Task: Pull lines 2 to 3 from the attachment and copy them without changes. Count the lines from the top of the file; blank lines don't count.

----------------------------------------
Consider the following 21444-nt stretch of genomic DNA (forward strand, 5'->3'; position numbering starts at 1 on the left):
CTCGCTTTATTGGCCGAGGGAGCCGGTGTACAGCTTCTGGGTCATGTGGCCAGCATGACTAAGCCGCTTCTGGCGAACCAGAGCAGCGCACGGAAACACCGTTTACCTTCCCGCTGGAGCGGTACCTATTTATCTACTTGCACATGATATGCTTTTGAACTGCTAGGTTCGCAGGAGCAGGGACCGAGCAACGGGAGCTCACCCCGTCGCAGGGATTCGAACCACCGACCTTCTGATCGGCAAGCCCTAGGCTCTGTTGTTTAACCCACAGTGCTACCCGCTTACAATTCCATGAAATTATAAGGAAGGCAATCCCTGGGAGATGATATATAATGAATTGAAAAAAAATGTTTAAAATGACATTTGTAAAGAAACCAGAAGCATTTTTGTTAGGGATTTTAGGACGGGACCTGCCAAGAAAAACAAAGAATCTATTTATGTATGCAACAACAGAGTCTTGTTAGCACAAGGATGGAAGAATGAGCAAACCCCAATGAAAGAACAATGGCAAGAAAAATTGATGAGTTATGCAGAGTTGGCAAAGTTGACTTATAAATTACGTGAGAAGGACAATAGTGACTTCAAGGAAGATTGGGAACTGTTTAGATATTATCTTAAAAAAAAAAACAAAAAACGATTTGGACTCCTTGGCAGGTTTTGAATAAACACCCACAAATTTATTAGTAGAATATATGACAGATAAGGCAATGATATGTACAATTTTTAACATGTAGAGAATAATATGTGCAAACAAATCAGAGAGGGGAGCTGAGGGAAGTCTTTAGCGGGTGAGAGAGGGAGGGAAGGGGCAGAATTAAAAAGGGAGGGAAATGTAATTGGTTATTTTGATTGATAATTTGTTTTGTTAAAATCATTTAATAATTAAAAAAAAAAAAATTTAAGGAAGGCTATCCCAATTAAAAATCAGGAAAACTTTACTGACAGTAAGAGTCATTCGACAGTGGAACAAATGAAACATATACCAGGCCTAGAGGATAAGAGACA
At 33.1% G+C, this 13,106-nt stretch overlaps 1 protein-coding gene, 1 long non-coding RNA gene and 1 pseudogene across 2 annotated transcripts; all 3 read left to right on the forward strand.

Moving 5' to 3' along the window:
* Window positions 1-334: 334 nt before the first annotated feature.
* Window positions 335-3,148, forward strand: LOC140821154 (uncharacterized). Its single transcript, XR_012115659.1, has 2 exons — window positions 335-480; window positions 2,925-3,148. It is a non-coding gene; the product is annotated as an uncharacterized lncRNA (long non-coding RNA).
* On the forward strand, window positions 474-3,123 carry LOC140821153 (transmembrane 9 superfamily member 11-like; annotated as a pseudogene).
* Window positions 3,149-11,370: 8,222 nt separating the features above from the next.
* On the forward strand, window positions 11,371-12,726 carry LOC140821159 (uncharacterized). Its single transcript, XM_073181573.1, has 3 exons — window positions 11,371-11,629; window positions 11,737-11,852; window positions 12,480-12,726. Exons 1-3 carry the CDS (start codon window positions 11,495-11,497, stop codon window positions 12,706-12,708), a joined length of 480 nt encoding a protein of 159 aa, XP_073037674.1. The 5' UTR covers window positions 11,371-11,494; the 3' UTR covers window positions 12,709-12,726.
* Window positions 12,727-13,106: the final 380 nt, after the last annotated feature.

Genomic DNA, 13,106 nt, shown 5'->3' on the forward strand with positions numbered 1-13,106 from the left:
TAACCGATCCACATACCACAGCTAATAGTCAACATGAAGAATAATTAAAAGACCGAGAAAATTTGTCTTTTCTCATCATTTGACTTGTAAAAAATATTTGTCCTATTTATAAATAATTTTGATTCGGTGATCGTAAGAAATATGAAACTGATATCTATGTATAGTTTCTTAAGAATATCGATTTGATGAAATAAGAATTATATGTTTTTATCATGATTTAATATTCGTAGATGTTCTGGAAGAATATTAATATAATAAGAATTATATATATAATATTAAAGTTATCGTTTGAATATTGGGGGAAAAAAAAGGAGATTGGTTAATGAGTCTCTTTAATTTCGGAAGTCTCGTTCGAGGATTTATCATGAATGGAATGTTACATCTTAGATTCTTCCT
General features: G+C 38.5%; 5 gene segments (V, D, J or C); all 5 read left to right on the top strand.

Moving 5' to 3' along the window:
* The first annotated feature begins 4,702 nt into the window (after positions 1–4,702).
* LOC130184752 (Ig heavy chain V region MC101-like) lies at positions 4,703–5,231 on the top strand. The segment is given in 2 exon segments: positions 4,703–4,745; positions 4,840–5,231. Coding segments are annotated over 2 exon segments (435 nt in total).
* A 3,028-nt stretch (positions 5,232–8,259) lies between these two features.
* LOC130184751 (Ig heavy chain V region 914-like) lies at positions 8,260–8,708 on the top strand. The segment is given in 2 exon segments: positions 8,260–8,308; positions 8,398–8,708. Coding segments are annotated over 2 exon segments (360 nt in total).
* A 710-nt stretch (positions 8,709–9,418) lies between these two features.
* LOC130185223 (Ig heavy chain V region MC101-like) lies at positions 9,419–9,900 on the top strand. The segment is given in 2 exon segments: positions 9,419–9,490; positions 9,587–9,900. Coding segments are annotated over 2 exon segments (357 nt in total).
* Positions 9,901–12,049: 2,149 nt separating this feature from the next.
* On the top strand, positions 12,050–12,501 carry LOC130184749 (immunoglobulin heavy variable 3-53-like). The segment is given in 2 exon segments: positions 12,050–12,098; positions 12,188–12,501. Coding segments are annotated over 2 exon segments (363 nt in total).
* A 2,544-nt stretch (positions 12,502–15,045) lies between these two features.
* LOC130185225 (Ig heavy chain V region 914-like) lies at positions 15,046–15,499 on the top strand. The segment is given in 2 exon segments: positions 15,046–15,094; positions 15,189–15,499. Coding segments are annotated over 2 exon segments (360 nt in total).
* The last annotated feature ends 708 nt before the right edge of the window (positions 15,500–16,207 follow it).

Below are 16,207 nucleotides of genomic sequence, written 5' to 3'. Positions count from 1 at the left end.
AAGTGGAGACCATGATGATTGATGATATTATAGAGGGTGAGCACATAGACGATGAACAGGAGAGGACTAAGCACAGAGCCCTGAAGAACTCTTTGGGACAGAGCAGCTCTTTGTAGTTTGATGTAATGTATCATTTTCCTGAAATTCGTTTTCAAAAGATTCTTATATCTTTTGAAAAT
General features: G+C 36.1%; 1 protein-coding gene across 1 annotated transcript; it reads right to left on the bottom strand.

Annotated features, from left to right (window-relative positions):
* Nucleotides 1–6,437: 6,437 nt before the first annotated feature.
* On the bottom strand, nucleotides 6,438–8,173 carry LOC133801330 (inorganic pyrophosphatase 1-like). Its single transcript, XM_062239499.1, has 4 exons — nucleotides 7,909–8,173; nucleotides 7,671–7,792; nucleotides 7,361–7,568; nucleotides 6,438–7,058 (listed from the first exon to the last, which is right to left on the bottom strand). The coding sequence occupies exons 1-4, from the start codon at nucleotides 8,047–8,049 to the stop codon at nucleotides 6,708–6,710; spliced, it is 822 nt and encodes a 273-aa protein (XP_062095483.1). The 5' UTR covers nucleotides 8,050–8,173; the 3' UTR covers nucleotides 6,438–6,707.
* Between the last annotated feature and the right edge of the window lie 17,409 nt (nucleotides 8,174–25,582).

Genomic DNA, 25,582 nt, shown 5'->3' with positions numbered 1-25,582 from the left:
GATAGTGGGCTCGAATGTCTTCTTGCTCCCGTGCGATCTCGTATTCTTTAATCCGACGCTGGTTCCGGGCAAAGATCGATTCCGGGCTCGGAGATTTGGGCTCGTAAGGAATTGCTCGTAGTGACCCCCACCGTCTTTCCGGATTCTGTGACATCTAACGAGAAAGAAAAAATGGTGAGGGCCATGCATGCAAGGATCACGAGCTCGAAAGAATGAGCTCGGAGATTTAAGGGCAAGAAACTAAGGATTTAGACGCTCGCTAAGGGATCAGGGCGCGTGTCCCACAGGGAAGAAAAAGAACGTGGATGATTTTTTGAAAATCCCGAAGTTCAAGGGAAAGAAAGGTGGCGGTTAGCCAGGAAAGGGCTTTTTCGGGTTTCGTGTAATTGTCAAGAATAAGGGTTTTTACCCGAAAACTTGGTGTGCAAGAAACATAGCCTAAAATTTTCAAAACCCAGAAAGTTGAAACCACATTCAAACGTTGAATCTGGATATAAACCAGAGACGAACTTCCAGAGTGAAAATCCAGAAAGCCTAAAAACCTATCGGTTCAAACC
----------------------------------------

CTCGCTTTATTGGCCGAGGGAGCCGGTGTACAGCTTCTGGGTCATGTGGCCAGCATGACTAAGCCGCTTCTGGCGAACCAGAGCAGCGCACGGAAACACCGTTTACCTTCCCGCTGGAGCGGTACCTATTTATCTACTTGCACATGATATGCTTTTGAACTGCTAGGTTCGCAGGAGCAGGGACCGAGCAACGGGAGCTCACCCCGTCGCAGGGATTCGAACCACCGACCTTCTGATCGGCAAGCCCTAGGCTCTGTTGTTTAACCCACAGTGCTACCCGCTTACAATTCCATGAAATTATAAGGAAGGCAATCCCTGGGAGATGATATATAATGAATTGAAAAAAAATGTTTAAAATGACATTTGTAAAGAAACCAGAAGCATTTTTGTTAGGGATTTTAGGACGGGACCTGCCAAGAAAAACAAAGAATCTATTTATGTATGCAACAACAGAGTCTTGTTAGCACAAGGATGGAAGAATGAGCAAACCCCAATGAAAGAACAATGGCAAGAAAAATTGATGAGTTATGCAGAGTTGGCAAAGTTGACTTATAAATTACGTGAGAAGGACAATAGTGACTTCAAGGAAGATTGGGAACTGTTTAGATATTATCTTAAAAAAAAAAACAAAAAACGATTTGGACTCCTTGGCAGGTTTTGAATAAACACCCACAAATTTATTAGTAGAATATATGACAGATAAGGCAATGATATGTACAATTTTTAACATGTAGAGAATAATATGTGCAAACAAATCAGAGAGGGGAGCTGAGGGAAGTCTTTAGCGGGTGAGAGAGGGAGGGAAGGGGCAGAATTAAAAAGGGAGGGAAATGTAATTGGTTATTTTGATTGATAATTTGTTTTGTTAAAATCATTTAATAATTAAAAAAAAAAAAATTTAAGGAAGGCTATCCCAATTAAAAATCAGGAAAACTTTACTGACAGTAAGAGTCATTCGACAGTGGAACAAATGAAACATATACCAGGCCTAGAGGATAAGAGACA
At 33.1% G+C, this 13,106-nt stretch overlaps 1 protein-coding gene, 1 long non-coding RNA gene and 1 pseudogene across 2 annotated transcripts; all 3 read left to right on the forward strand.